Attribution theory states that individuals tend to make sense of outcomes by attributing, or ascribing, them to specific people, thoughts, feelings, or actions. In the field of learning, this theory provides an additional point of view to evaluate by encouraging learners to consider why they do what they do, why they learn effectively in certain situations but not others. What we attribute our successes and failures to matters (Abramson, Seligman, & Teasdale, 1978; Cheng & Novick, 1990; Feather, 1988; Fiedler, Walther, & Nickel, 1999; Försterling, 1989; Hewstone & Jaspars, 1987; Schwarz & Clore, 1983; Weiner, 1995). If individuals believe they are not good at something, they often attribute their unsuccessful outcomes to external factors, or others’ actions and characteristics (e.g., the instructor, high stress, or a significant other). In contrast, if individuals believe they are good at something, they often attribute their successes to internal factors, or personal actions and characteristics (e.g., study habits, time management, or organizational skills).
The excerpts in this section are from Thompson (2015). Thompson discusses attribution theory, which, like social cognitive theory, considers the role of one’s efficacy. In the context of learning, this can encompass the factors that a learner will attribute positive and negative outcomes to. As you read, think about times when you or someone you know attributed his or her learning outcomes to either internal or external factors. What characteristics could help explain these behaviors and learning outcomes were attributed to external versus internal factors? You should also think about how to self-regulate personal learning opportunities by being more aware of how the attributions you assign can support effective learning. Add this knowledge about attribution to your existing schema about learning, because it will enrich the discussions about awareness, self-regulation, and metacognition in Chapter 8, areas that research has suggested can affect attribution and self-efficacy (Darling-Hammond, Austin, MCheung, & Martin, 2016; Marzano et al., 1988; Nickerson, Perkins, & Smith, 1985; Zimmerman, 2002).
Excerpts from “Attribution Theory”
By S. Thompson
Self-Perceptions and Learning
A runner crossing the finish line. Other race participants are running behind him.
An example of attribution theory could be a runner crossing the finish line and winning his race. The runner could perceive himself as being naturally skilled at running; if so, he may attribute a race win to his daily practice and dedication. On the other hand, the runner may believe himself to be a mediocre runner, attributing a race win to the other runners not doing well or even climate conditions.
What makes a winner win? Is it all in one’s attitude? Why do some people with apparent talents never seem to achieve as others predict? How can the interaction between a person’s perceptions and the actual talents a person has be used to help each student reach full potential? These types of questions are often answered through the application of attribution theory. Attribution theory originated as a subsection of the theories of personality. Personality psychologists were working to describe what makes individuals unique by identifying the relatively unchanging aspects of people that make them unique individuals. However, there were many different approaches to the questions. Some psychologists focused on identifying and describing personality characteristics that define mental illness and poor social adjustment (i.e., abnormal psychology). Others chose to focus on identifying and describing the personality characteristics of people viewed as mentally healthy. They wanted to understand, and eventually be able to predict, why life events affect people in different ways. During this period of time, psychologists divided into two camps that differed on whether they believed one’s inborn traits are integral in determining personality or whether the key factor is the environment in which one is reared (this argument has often been referred to as the continuing nature/nurture debate). Almost everyone has come to a realization that there is most likely a mix of the two influences that work together to create uniqueness in individuals, although there is little agreement on how much of each is contributing to that mix (Ridley, 2003). Attribution theory is one of the theories formulated using an assumption that both inborn traits and one’s environment will be reflected in one’s personality. It posits that people will inherently work to organize their observations as they try to make meaning of their experiences.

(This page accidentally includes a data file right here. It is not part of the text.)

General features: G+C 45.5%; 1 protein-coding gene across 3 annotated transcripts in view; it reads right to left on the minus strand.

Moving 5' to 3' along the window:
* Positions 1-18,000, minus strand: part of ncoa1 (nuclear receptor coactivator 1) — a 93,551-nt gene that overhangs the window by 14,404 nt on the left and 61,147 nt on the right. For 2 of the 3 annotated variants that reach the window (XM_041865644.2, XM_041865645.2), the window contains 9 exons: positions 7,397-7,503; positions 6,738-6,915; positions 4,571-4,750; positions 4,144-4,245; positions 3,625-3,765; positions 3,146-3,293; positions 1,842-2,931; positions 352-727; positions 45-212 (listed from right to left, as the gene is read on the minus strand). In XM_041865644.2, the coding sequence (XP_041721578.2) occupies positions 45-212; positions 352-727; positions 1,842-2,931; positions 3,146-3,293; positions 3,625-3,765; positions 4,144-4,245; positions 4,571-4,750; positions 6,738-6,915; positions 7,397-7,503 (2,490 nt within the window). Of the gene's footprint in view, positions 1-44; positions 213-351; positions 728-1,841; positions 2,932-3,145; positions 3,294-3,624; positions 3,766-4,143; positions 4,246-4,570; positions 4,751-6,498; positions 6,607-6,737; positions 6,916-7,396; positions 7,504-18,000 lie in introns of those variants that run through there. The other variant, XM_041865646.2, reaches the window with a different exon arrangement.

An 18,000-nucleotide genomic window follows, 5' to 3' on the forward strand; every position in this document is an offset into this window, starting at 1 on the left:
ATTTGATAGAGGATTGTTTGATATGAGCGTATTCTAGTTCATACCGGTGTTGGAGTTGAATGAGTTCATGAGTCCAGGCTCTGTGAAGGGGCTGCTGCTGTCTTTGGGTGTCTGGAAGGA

This organizing will necessitate the creation of categories into which the observations can be sorted. The categories will be created and labeled by each person and will be influenced by both personal temperament and life experiences (Weiner, Nierenberg, & Goldstein, 1976). For example, two students might attend the same campus party and, on telling their friends about their weekends, one might describe the party as fun and exciting while the other describes it as out of control and dangerous. The two students attended the same event but, based on their temperaments and past experiences, chose different categories in which to store their memories of the party.
As the theory of attribution was further refined and developed, researchers realized its impact on how people are motivated, moving the theory from ideas about what makes personalities unique to a theory of understanding how a student’s self-perceptions intersect with all learning experiences (i.e., social learning theory). More recently, researchers have linked attribution theory to expectancy theory, which has helped them to better explain the role of persistence and resiliency in the learning process.